Pharmacological activation of LANCL receptors has three-fold benefit in metabolic dysfunction-associated steatohepatitis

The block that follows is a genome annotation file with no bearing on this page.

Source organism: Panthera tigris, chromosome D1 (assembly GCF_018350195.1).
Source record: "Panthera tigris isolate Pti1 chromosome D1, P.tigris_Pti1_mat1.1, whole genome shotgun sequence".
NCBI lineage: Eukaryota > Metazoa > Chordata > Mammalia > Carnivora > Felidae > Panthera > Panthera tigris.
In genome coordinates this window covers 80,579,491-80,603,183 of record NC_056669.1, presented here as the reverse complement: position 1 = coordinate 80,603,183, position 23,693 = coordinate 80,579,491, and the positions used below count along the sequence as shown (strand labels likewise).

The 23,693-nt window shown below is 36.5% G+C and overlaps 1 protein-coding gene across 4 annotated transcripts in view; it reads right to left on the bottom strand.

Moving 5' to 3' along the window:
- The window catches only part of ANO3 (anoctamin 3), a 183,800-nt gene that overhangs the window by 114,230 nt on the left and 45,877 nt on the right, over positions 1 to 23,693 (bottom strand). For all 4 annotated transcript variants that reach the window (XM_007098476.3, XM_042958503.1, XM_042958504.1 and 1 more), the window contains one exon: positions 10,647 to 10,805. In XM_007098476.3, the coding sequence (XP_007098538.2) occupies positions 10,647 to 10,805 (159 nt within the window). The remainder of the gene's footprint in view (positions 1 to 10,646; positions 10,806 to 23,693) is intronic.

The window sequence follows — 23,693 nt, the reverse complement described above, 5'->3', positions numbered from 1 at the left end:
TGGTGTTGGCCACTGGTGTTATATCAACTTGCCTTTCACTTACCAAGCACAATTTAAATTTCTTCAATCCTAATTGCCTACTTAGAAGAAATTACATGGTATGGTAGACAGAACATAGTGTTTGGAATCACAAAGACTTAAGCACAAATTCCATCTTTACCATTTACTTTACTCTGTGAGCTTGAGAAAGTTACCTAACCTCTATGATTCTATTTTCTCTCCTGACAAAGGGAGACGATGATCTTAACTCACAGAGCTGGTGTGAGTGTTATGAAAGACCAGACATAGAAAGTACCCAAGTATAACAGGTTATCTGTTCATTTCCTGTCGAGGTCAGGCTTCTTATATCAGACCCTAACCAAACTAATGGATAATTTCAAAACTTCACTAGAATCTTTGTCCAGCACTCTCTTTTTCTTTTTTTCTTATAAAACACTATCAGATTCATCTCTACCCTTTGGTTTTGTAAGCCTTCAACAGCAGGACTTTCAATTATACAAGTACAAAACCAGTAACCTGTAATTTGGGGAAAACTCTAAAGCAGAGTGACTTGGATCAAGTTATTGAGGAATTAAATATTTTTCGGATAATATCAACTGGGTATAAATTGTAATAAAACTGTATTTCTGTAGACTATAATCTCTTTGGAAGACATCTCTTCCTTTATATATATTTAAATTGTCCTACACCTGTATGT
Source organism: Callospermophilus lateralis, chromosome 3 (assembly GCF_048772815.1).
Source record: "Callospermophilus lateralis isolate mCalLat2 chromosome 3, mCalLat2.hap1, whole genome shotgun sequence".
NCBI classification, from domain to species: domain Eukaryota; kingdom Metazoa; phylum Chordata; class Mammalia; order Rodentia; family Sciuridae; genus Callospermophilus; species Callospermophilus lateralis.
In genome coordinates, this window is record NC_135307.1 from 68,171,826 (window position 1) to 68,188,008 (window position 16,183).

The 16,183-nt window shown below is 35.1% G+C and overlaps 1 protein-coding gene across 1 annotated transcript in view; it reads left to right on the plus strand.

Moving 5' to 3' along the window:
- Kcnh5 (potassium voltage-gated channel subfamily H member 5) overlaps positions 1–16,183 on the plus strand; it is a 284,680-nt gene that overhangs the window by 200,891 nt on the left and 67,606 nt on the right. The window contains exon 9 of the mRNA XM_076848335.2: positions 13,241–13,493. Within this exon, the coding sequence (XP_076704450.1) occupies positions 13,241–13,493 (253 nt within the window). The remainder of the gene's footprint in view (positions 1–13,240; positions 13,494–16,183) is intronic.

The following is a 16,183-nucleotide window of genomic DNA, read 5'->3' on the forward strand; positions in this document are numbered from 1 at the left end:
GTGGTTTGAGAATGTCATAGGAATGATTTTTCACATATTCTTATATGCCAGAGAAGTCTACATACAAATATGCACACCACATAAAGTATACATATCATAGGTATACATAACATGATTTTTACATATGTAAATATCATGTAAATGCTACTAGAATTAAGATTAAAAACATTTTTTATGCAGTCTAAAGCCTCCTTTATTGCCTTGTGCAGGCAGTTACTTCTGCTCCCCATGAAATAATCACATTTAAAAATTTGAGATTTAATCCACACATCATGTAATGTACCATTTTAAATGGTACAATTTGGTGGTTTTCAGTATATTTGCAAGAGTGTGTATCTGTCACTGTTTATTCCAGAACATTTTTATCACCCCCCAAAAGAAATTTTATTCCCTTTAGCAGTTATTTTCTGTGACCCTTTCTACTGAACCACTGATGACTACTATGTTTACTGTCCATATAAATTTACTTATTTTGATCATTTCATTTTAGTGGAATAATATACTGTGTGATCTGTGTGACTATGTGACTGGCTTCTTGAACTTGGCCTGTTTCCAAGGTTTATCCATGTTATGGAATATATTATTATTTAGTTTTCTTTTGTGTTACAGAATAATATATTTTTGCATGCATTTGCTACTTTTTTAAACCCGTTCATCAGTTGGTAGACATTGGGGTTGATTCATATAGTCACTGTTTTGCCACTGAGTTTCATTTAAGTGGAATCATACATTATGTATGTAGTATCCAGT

The LANCL family of receptors includes LANCL2, a membrane receptor associated with glycemic control and regulatory immune responses, and LANCL3, a mitochondrial receptor that is significantly downregulated in multiple inflammatory diseases. In metabolic dysfunction-associated steatohepatitis (MASH), LANCL3 expression is reduced more than two-fold in cholangiocytes, hepatic stellate cells and Kupffer cells relative to healthy control. Based on the mechanistic overlap between the LANCL receptors and MASH, we assessed loss of function and pharmacological activation in MASH relevant in vitro and in vivo systems. Loss of LANCL2 or LANCL3 resulted in increased production of IL-17 and TNF from CD4+ T cells. Production of COL1A1 in hepatic stellate cells increased three-fold after TGF-β stimulation in the KO relative to WT. In vivo, liver weight increased and glucose tolerance decreased in KO mice relative WT after high fat diet feeding for 12 weeks. In both carbon tetrachloride and choline deficient L-amino acid defined (CDAA) models of MASH, LANCL activation resulted in lower liver weight, triglycerides and fibrosis through measures of total, perivascular and bridging collagen. Treatment also resulted in a significant reduction of Th17 cells and TNF+ macrophages in the models of MASH. This data suggests that LANCL receptors are promising therapeutic mechanisms for MASH and other metabolic diseases through an ability to directly modulate the three hallmarks of MASH pathogenesis.

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